​139 graves, signs of torture found in Malaysia human trafficking camps

Forensic policemen carry body bags with human remains found at the site of human trafficking camps in the jungle close the Thailand border after they brought them to a police camp near Wang Kelian in northern Malaysia May 25, 2015 (Reuters / Damir Sagolj)
A total of 139 graves have been found in Malaysia in more than two dozen human trafficking camps believed to have been used by gangs smuggling migrants across the Thai border. Signs of torture were also discovered, the nation’s police chief said Monday.

“It’s a very sad scene...to us even one is serious and we have found 139,” Malaysia’s inspector general of police, Khalid Abu Bakar, told reporters in the northern state of Perlis. “We are working closely with our counterparts in Thailand. We will find the people who did this.”

Describing the conditions at the 28 abandoned camps scattered along a 50 km (30 mile) stretch of the Thai border, Khalid said authorities were “shocked by the cruelty.” He added that signs of torture were also discovered, but declined to elaborate.

Photos of the camp show basic wooden huts built in forest clearings. Khalid said bullet casings were found in the vicinity, and metal chains were found near some graves.

The first decomposed body was brought down to a police camp set up at the foot of the mountains where the camps were found on Monday evening. Delivery of the corpse took nearly five hours, due to the rough terrain.

“The body was only bones and little bit of clothing on it,” said Rizani Che Ismail, the officer in charge of the Padang Besar police department, as quoted by Reuters. He added that the cause of death was not immediately known.

Trafficking crackdown

The jungles of northern Malaysia and southern Thailand have been a major route for smugglers bringing people to Southeast Asia by boat from Myanmar. Most of them are Rohingya Muslims, who say they are fleeing persecution. Others are from Bangladesh.

Khalid said one of the grave sites was just 100 meters or so from where 26 bodies were exhumed from a grave in Thailand’s Songkhla province in early May. That discovery helped trigger a regional crisis, prompting Bangkok to launch a month-long crackdown on the camps – and leading traffickers to abandon thousands of migrants in boats in the Andaman Sea and Bay of Bengal.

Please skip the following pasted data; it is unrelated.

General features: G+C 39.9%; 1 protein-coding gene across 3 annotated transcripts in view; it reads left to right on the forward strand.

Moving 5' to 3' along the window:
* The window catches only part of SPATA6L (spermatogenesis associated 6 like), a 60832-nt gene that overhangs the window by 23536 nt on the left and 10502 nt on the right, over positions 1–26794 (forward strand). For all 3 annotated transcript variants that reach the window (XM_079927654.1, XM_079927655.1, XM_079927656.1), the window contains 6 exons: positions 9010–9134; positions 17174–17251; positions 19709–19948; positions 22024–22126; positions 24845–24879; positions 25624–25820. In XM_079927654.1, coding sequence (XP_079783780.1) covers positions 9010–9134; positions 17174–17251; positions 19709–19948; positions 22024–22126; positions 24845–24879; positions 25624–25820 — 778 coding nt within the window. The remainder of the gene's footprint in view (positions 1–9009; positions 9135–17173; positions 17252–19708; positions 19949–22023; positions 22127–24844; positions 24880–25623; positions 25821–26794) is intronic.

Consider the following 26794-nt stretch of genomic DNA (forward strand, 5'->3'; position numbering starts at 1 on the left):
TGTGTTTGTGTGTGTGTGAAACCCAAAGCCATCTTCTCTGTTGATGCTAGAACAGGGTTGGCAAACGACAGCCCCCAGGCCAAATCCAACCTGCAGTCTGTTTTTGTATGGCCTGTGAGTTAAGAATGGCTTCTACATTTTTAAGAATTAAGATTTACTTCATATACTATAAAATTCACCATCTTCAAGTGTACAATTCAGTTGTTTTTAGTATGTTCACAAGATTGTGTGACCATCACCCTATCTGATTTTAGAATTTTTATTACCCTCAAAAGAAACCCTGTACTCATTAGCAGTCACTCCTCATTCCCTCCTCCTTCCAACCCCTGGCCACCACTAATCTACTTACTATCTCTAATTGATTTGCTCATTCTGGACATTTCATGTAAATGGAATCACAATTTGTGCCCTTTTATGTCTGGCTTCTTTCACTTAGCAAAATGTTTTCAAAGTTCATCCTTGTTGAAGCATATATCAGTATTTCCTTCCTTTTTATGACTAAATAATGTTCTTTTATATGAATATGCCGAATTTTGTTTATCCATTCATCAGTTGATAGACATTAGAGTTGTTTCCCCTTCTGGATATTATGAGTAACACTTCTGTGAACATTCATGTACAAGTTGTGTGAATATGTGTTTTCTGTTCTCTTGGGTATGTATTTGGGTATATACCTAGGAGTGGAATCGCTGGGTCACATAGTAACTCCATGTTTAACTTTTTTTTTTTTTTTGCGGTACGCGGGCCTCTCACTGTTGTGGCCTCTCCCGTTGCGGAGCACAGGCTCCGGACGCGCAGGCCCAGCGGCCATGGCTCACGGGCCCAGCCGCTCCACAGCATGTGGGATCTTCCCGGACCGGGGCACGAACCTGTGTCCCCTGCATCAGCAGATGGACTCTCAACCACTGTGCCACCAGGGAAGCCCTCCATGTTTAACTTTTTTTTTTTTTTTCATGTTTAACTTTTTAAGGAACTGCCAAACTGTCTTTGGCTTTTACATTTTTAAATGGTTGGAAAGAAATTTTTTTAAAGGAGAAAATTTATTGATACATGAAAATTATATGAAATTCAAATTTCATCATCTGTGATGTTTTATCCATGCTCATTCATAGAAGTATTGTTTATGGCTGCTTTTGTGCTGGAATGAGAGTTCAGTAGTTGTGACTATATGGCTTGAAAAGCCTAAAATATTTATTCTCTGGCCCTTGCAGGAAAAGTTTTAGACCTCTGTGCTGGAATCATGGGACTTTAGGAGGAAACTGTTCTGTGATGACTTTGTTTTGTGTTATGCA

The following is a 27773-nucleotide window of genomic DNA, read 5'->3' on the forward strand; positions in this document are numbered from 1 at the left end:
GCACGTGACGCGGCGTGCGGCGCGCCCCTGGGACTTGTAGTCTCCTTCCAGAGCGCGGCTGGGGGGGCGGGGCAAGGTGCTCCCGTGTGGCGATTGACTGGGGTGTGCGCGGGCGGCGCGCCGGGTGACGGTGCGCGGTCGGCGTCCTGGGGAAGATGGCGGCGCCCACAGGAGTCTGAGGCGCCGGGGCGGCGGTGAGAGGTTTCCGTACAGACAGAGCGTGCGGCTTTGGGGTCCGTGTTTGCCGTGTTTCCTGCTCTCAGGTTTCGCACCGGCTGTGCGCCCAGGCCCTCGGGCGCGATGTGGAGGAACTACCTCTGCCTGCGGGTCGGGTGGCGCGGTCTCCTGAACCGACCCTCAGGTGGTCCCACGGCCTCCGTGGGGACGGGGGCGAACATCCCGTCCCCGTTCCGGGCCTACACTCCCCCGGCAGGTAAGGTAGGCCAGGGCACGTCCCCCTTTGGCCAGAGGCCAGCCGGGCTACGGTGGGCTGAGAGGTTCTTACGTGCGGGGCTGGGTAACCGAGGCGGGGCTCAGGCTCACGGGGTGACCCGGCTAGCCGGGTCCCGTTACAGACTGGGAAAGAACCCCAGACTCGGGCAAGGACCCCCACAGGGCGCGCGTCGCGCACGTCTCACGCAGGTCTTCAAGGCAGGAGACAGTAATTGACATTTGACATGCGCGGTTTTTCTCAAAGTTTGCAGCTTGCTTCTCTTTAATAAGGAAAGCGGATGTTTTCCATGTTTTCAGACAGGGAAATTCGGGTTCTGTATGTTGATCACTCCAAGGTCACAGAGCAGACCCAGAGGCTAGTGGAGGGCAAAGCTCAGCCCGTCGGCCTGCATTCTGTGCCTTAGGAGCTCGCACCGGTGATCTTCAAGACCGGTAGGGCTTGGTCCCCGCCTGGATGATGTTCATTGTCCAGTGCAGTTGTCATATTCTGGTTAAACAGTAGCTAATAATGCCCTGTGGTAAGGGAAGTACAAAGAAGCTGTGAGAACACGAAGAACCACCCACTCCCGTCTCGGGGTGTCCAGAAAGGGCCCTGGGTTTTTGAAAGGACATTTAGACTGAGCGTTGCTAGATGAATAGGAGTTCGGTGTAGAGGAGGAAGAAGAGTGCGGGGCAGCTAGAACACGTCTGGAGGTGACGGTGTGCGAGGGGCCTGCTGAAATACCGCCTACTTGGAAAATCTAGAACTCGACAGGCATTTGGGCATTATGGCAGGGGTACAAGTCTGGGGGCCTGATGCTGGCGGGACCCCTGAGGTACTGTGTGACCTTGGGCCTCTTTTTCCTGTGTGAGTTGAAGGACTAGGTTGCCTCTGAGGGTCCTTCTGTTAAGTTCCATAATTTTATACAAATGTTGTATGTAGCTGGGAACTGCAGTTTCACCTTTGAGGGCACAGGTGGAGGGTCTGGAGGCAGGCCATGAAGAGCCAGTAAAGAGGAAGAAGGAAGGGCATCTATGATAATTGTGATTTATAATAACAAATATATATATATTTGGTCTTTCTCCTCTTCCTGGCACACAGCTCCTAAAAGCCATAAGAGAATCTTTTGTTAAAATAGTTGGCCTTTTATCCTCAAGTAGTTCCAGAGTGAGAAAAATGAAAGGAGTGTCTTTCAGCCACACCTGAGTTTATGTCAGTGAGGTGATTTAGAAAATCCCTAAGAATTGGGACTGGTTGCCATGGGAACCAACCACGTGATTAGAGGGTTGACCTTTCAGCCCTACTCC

Traffickers ferry thousands of Rohingya Muslims through southern Thailand each year. In recent years, it has become common for them to be held in remote camps along the border with Malaysia, until a ransom is paid for their freedom. According to Reuters investigations, those ransoms range from US$1,200 to $1,800.

Bangkok said on Monday that there are no more human trafficking camps left in southern Thailand following the crackdown.

Earlier this month, Thailand stated that more than 50 police officers had been transferred as a result of human trafficking investigations. Malaysian police also stated that two officers were among 10 people arrested this year in similar probes.

Migrants at sea

The United Nations refugee agency (UNHCR) said on Friday that some 3,500 migrants are still stranded on overloaded vessels with shrinking supplies.

Thailand has said it will not allow the boats to land, though Prime Minister Prayuth Chan-ocha said on Monday that the Thai navy will help those in medical need.

Meanwhile, Malaysia and Indonesia have said they will allow those still at sea to come ashore temporarily, and have ordered their navies to rescue people found adrift.

Most of Myanmar’s Rohingya Muslims are stateless, living in apartheid-like conditions. Almost 140,000 were displaced in deadly clashes with majority Buddhists in 2012. They have been denied citizenship and complain of discrimination by the state. Myanmar has denied discriminating against the group.